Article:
5 Tips That Can Help Avoid Constipation When Fasting

Avoid Constipation When Fasting

It is important to avoid constipation when fasting. If you are fasting for  a religious holiday or as part of a personal diet choice, you are more prone to constipation.

According to the National Institute of Diabetes and Digestive and Kidney Diseases, constipation occurs when a person has fewer than three bowel movements a week. Stool may also be hard and difficult to pass—and even after a bowel movement, you may not feel completely empty.

For those who fast during religious holidays such as Ramadan or for dietary reasons, you are more prone to constipation. Ramadan specifically is a time when many people experience constipation. According to a 2017 study in the Journal of Religion and Health, constipation frequency and severity increased significantly among people who fasted.

Here are tips for everyone to help reduce the frequency and severity of constipation but they are especially helpful if you are still observing the holy month through fasting.

(1) Eat More Fiber to Avoid Constipation

Because your meals are limited when fasting, it is important to make sure they are fiber rich. Eating fewer than 15 grams of fiber each day is associated with an increased risk of constipation.

To help reduce your chances of constipation, eat a fiber-heavy morning meal. Oatmeal, which is filled with fiber, can be a quick and easy option and will bulk up your stool. Another is a smoothie with hydrating fruit, nut or seed butter, yogurt, chia seeds and ground flaxseed for an extra boost of fiber.

Getting your fiber from natural sources and whole foods is also key. Fiber is a carbohydrate our bodies cannot digest, which is why it plays a big role in digestion—it specifically adds bulk to stool, which allows for softer bowel movements. When you opt for a fiber supplement, you don’t get the added benefit of the extra bulk to help move and soften stool.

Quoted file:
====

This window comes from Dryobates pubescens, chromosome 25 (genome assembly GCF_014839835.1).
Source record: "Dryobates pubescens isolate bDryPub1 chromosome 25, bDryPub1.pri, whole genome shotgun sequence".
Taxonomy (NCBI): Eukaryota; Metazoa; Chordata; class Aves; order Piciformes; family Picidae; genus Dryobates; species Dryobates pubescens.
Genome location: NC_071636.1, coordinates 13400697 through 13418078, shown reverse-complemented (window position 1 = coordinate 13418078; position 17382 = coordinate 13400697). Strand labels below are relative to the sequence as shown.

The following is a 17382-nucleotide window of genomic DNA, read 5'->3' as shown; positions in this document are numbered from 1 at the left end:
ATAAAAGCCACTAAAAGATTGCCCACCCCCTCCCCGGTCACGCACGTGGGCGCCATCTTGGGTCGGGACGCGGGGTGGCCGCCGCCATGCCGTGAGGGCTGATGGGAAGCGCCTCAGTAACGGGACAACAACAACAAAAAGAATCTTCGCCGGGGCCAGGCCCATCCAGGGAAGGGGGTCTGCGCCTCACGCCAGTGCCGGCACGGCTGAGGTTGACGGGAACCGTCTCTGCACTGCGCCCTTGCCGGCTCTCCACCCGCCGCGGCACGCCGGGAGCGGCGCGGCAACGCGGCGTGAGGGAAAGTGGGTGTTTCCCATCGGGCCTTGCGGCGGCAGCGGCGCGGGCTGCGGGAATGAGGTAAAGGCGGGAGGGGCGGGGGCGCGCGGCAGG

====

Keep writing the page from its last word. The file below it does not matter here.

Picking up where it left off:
(2) Drink More Water to Avoid Constipation

Water and fiber go hand-in-hand. Increasing fiber without adding adequate fluids can lead to more constipation. Drinking less than about 25 ounces of fluids each day can lead to constipation.

While water needs vary from person to person, it is recommended that you drink 95 to 125 ounces of total liquid daily. Eighty percent of that should come from water and other fluids.

It may be hard to fully meet this requirement while fasting. To help meet this requirement, try regularly sipping on water through the night rather than trying to chug water during the day.

To keep track of your fluid intake, assess hydration levels by looking at your urine. Normal urine color is light to pale yellow; anything darker suggests you may need more fluids in your diet.

(3) Get Moving to Avoid Constipation

It can be difficult to find the motivation to exercise when you are fasting but just walking can help improve constipation. Try to incorporate a 15-minute walk twice a day to keep things moving.

(4) Deep Breathing Exercises to Avoid Constipation

There are many potential benefits to slow and deep breathing exercises – helping improve constipation is one of them. Concentrating on taking regular, slow and deep breaths daily especially while trying to pass stools will help promote bowel movements. There are many slow-breathing APPS available on your mobile phone devices. Try using one of these.

(5) Adjust Your Position to Avoid Constipation

Passing stools in the squatting or semi squatting position is the most natural for our bodies and prevents excessive straining. There are specific devices—one specifically known as a Squatty Potty—designed to accommodate squatting during bowel movements. You can also simply use a foot stool or books under your feet to create the squatting position while having a bowel movement.

Expert Digestive Health Care in Toms River, NJ

If you need additional help with constipation care or other digestive health issues, the providers at Ocean Family Gastroenterology can provide further guidance and expert care. For a consultation contact 732-281-1590 or online HERE.